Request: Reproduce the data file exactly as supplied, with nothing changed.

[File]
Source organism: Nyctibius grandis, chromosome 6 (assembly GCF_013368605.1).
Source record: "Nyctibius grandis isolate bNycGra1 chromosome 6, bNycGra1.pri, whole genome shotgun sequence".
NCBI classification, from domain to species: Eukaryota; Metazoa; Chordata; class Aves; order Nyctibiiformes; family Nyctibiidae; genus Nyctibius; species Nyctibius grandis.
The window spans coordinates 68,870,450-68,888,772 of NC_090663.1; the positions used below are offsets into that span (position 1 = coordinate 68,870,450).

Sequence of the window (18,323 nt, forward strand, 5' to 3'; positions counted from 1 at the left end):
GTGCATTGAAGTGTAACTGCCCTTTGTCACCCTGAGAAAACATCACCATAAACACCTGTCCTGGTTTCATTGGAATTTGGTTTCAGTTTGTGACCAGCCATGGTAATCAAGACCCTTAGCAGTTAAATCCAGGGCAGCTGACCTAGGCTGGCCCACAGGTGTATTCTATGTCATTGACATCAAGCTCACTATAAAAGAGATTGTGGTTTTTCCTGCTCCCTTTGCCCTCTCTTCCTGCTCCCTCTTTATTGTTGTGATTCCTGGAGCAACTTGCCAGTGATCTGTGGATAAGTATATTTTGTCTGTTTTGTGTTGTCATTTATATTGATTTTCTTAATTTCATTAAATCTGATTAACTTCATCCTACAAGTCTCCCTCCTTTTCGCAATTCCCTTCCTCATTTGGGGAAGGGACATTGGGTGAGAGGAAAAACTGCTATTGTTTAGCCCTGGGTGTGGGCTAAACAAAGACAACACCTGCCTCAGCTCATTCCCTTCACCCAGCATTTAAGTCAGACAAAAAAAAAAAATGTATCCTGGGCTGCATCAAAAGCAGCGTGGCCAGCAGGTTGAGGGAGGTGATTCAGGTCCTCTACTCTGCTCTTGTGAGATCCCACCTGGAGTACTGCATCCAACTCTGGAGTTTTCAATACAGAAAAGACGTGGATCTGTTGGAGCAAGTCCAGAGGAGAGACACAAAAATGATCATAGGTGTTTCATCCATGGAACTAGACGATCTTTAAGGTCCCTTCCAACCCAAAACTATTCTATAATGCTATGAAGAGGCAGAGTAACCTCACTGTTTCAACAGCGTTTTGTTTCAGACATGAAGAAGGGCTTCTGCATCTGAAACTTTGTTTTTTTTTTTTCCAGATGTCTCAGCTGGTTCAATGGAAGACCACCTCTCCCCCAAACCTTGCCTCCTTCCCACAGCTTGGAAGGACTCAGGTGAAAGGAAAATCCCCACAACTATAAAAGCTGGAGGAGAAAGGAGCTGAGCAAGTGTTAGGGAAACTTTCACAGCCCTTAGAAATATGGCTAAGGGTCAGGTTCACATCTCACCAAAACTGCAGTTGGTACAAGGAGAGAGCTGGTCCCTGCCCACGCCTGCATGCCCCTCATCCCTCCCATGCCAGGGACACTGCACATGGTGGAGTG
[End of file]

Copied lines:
Source organism: Nyctibius grandis, chromosome 6 (assembly GCF_013368605.1).
Source record: "Nyctibius grandis isolate bNycGra1 chromosome 6, bNycGra1.pri, whole genome shotgun sequence".
NCBI classification, from domain to species: Eukaryota; Metazoa; Chordata; class Aves; order Nyctibiiformes; family Nyctibiidae; genus Nyctibius; species Nyctibius grandis.
The window spans coordinates 68,870,450-68,888,772 of NC_090663.1; the positions used below are offsets into that span (position 1 = coordinate 68,870,450).

Sequence of the window (18,323 nt, forward strand, 5' to 3'; positions counted from 1 at the left end):
GTGCATTGAAGTGTAACTGCCCTTTGTCACCCTGAGAAAACATCACCATAAACACCTGTCCTGGTTTCATTGGAATTTGGTTTCAGTTTGTGACCAGCCATGGTAATCAAGACCCTTAGCAGTTAAATCCAGGGCAGCTGACCTAGGCTGGCCCACAGGTGTATTCTATGTCATTGACATCAAGCTCACTATAAAAGAGATTGTGGTTTTTCCTGCTCCCTTTGCCCTCTCTTCCTGCTCCCTCTTTATTGTTGTGATTCCTGGAGCAACTTGCCAGTGATCTGTGGATAAGTATATTTTGTCTGTTTTGTGTTGTCATTTATATTGATTTTCTTAATTTCATTAAATCTGATTAACTTCATCCTACAAGTCTCCCTCCTTTTCGCAATTCCCTTCCTCATTTGGGGAAGGGACATTGGGTGAGAGGAAAAACTGCTATTGTTTAGCCCTGGGTGTGGGCTAAACAAAGACAACACCTGCCTCAGCTCATTCCCTTCACCCAGCATTTAAGTCAGACAAAAAAAAAAAATGTATCCTGGGCTGCATCAAAAGCAGCGTGGCCAGCAGGTTGAGGGAGGTGATTCAGGTCCTCTACTCTGCTCTTGTGAGATCCCACCTGGAGTACTGCATCCAACTCTGGAGTTTTCAATACAGAAAAGACGTGGATCTGTTGGAGCAAGTCCAGAGGAGAGACACAAAAATGATCATAGGTGTTTCATCCATGGAACTAGACGATCTTTAAGGTCCCTTCCAACCCAAAACTATTCTATAATGCTATGAAGAGGCAGAGTAACCTCACTGTTTCAACAGCGTTTTGTTTCAGACATGAAGAAGGGCTTCTGCATCTGAAACTTTGTTTTTTTTTTTTCCAGATGTCTCAGCTGGTTCAATGGAAGACCACCTCTCCCCCAAACCTTGCCTCCTTCCCACAGCTTGGAAGGACTCAGGTGAAAGGAAAATCCCCACAACTATAAAAGCTGGAGGAGAAAGGAGCTGAGCAAGTGTTAGGGAAACTTTCACAGCCCTTAGAAATATGGCTAAGGGTCAGGTTCACATCTCACCAAAACTGCAGTTGGTACAAGGAGAGAGCTGGTCCCTGCCCACGCCTGCATGCCCCTCATCCCTCCCATGCCAGGGACACTGCACATGGTGGAGTG